Recirculating hydroponic systems : evaluating cuttings yield and rooting ability of cold tolerant eucalyptus hybrids.
Wallis, Jacqueline Tanya.
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In South Africa, clonal forestry of Eucalyptus and its hybrids has been implemented to increase the productivity on existing forestry lands and marginal sites and to facilitate the production of desired fibre types for timber processing operations. The cold-tolerant Eucalyptus grandis x E. nitens hybrids have produced consistently high yields, and are propagated clonally with limited success via a macro-cutting system currently in use for other hybrid species. The heart of vegetative propagation operations is the clonal hedge and its management, and nutrition in particular, is an important element of any vegetative propagation programme. However, achieving and sustaining an optimum nutritional balance in macrohedges is difficult in practice and, in order to accurately predetermine the optimum plant nutrition required all year round and to ensure optimal levels of rooting, a more controllable nutrient environment is essential. Hydroponics may facilitate this control of nutrition. At the same time it may be possible to manipulate the system to determine accurately what levels of each nutrient may contribute to the highest rooting and more importantly allow forest nursery managers to maintain those levels in a practical manner. The main aims of the present work were to obtain and compare cuttings and rooting yields from hydro-ramets in different hydroponic substrates and systems and to investigate the possible roles of essential nutrients on those parameters. Modified Nutrient Film Technique (NFT), ebb-and-flow and aeroponic tables were used in this study. The former consisted of eight individual gutters, allowing for eight different substrates to be tested simultaneously. One gutter was set up as an unmodified NFT table and the other seven gutters had gravel, Leca, peat, perlite, perlite: vermiculite mix, Rockwool® and sand as substrates; all were supplied with the same nutrient solution. Three commercial clones were used throughout these trials: GN107, GN156 and NHOO. Rooting results and data from plant elemental analyses indicated that certain elements (Ca, Cu, Zn, Mn and B) appeared to play a more important role in rooting than others (N, P, K, Mg, Na and Fe). It was also found that when comparing the hydroponic systems, the substrate and / or method of irrigation affected the availability and uptake of different nutrients, which in turn affected the rooting of coppice collected from those ramets. The rooting performance of coppice from the eight different substrates tested in the NFT system was compared. Within each of the four harvests undertaken, both clone and substrate had a significant effect on the rooting performance. However, when the four harvests were compared, only harvest number/time had a significant effect on the rooting performance of the cuttings derived from the hydro-hedges . For both the ebb-and-flow and aeroponics systems (where there was no substrate), only the clone had a significant effect on the rooting performance. In addition to this, the plants from the ebb-and-flow system produced the highest number of cuttings to be placed overall (7.9 cuttings per mother plant per harvest) while those from the gravel substrate had the highest rooting percentage overall (26.9 %). When combining these two factors into a success rate, the perlite substrate rated highest (1.7 rooted cuttings per mother plant per harvest). From a cost efficiency perspective, perlite was the most cost effective substrate, as it required the least initial capital outlay to produce one million rooted clones per year from a hydroponics system (R6 533 655). The plants in the perlite substrate also produced the highest number (6 700) of rooted cuttings per year from 1 000 mother plants with a low cost per plant (R2.33 per rooted plant).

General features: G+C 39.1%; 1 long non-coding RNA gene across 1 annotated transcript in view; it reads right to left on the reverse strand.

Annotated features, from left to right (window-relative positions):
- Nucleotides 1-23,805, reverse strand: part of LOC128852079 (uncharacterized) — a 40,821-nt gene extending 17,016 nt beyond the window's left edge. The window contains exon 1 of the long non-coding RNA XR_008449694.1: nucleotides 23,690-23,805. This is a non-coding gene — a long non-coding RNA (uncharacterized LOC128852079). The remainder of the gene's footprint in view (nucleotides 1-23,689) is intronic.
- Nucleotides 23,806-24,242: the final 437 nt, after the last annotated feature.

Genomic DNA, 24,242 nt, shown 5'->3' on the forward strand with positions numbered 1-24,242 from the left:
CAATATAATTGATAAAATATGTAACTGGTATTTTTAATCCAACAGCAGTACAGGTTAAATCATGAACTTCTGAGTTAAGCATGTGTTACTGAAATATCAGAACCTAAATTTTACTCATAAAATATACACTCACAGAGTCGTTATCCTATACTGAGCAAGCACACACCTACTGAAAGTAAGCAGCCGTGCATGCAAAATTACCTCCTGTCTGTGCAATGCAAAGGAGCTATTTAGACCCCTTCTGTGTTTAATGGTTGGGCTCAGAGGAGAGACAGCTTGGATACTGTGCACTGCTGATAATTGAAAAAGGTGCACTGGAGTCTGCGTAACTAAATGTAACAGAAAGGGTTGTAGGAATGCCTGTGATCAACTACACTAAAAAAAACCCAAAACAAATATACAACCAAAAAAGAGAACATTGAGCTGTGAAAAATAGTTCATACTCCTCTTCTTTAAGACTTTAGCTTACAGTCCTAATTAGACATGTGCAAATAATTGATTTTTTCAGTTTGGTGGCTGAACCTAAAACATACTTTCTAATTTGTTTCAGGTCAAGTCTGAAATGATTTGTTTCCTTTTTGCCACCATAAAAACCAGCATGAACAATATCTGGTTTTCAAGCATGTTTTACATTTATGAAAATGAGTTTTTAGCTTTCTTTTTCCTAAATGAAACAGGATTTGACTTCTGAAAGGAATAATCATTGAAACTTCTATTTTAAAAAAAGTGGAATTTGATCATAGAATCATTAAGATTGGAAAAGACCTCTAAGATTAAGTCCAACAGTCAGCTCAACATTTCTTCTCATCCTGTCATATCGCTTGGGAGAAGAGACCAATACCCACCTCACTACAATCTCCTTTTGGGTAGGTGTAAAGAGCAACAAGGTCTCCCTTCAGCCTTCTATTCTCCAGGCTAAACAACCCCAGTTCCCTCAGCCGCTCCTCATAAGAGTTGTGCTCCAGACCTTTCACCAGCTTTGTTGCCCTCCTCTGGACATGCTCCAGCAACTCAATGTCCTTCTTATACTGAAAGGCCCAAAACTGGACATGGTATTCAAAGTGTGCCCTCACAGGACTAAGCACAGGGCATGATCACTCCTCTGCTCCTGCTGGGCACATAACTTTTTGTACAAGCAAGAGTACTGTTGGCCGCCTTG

- Masters Degrees (Botany)